Tools for the Charitably Minded: Donor-Advised Funds and Charitable Remainder Trusts

Charitably Minded

Each person’s relationship with charitable giving has an origin story. Maybe it was when your grandmother would cook dinner for people in your community who were less fortunate. Or you were required by parental contract to give up a certain percentage of your allowance to the church collection basket.

No matter how it started, now you’re grown and you are still a charitably-minded individual who wants to give to causes you care about. You’re not the only one.

Charitable giving, giving back through volunteering and donations soared during the COVID-19 pandemic, as exemplified by these statistics:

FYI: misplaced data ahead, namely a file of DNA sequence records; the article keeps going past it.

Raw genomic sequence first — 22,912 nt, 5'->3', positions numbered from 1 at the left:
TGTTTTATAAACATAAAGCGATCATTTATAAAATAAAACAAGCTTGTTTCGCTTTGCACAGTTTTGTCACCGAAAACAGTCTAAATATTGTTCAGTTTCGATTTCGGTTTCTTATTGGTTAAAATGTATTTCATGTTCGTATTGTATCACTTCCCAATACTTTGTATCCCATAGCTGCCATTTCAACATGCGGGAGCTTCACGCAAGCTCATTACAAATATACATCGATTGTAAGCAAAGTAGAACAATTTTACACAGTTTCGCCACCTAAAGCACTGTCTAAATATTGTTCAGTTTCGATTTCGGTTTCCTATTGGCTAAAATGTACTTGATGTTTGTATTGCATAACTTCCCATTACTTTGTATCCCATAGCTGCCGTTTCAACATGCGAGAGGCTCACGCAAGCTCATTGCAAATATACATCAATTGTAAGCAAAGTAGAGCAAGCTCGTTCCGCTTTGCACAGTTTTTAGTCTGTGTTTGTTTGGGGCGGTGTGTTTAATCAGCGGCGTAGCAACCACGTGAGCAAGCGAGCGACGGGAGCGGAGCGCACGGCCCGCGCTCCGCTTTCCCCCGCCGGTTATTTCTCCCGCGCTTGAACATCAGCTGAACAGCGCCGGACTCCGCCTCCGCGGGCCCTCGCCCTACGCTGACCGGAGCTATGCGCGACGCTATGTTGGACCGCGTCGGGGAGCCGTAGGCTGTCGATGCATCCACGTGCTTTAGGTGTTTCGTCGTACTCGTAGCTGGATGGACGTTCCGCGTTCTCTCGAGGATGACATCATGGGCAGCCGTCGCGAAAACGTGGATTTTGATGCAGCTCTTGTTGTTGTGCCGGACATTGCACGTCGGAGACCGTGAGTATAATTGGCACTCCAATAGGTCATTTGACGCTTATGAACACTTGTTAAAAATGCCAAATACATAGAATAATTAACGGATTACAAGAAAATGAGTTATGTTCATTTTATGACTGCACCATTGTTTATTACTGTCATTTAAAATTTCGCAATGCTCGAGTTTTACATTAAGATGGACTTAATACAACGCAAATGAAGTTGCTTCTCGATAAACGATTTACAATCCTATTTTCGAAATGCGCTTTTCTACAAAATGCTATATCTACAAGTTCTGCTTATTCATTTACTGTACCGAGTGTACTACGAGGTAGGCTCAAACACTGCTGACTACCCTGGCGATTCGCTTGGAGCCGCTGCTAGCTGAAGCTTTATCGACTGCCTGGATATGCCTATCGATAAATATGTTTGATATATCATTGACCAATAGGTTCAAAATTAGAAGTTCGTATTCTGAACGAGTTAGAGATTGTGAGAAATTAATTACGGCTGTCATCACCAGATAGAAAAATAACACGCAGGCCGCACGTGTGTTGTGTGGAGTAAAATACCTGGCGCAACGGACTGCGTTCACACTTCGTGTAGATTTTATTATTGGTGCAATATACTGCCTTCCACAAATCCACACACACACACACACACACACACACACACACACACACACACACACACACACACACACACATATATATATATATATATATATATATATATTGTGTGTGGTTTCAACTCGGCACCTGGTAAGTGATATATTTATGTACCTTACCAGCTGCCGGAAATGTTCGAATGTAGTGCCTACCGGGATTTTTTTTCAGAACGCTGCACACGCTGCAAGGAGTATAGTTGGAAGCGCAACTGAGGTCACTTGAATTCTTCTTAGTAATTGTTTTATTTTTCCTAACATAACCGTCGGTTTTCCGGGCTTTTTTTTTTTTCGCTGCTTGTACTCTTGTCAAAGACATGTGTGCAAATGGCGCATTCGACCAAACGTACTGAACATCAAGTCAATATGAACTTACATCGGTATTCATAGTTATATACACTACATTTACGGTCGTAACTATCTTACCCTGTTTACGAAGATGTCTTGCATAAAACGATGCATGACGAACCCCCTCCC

• 88% of affluent households gave to charity in 2020 (according to Bank of America and the Indiana University Lilly Family School of Philanthropy).
  • Americans gave $471.44 billion in 2020, up 5.1% from 2019 (according to the National Philanthropic Trust).
  • Giving in every sector increased, but especially gifts that benefit the public/society (up 15.7%), the environment and animal rights (up 11.6%) and individuals (up 12.8%) (according to the National Philanthropic Trust).
  • 86% of affluent households maintained – and in some cases increased – giving, despite uncertainty caused by the pandemic (according to the National Philanthropic Trust).

If you are part of this increased giving trend – or want to be – among the tools available to you for your charitable giving are donor-advised funds and charitable remainder trusts.

While both of these tools play a role in charitable giving – in that they both provide long-term resources for charitable causes – they are quite different.

We’ll give you an overview of both, when they might be the appropriate choice and some tips for getting started with each.

Deeper in the DAF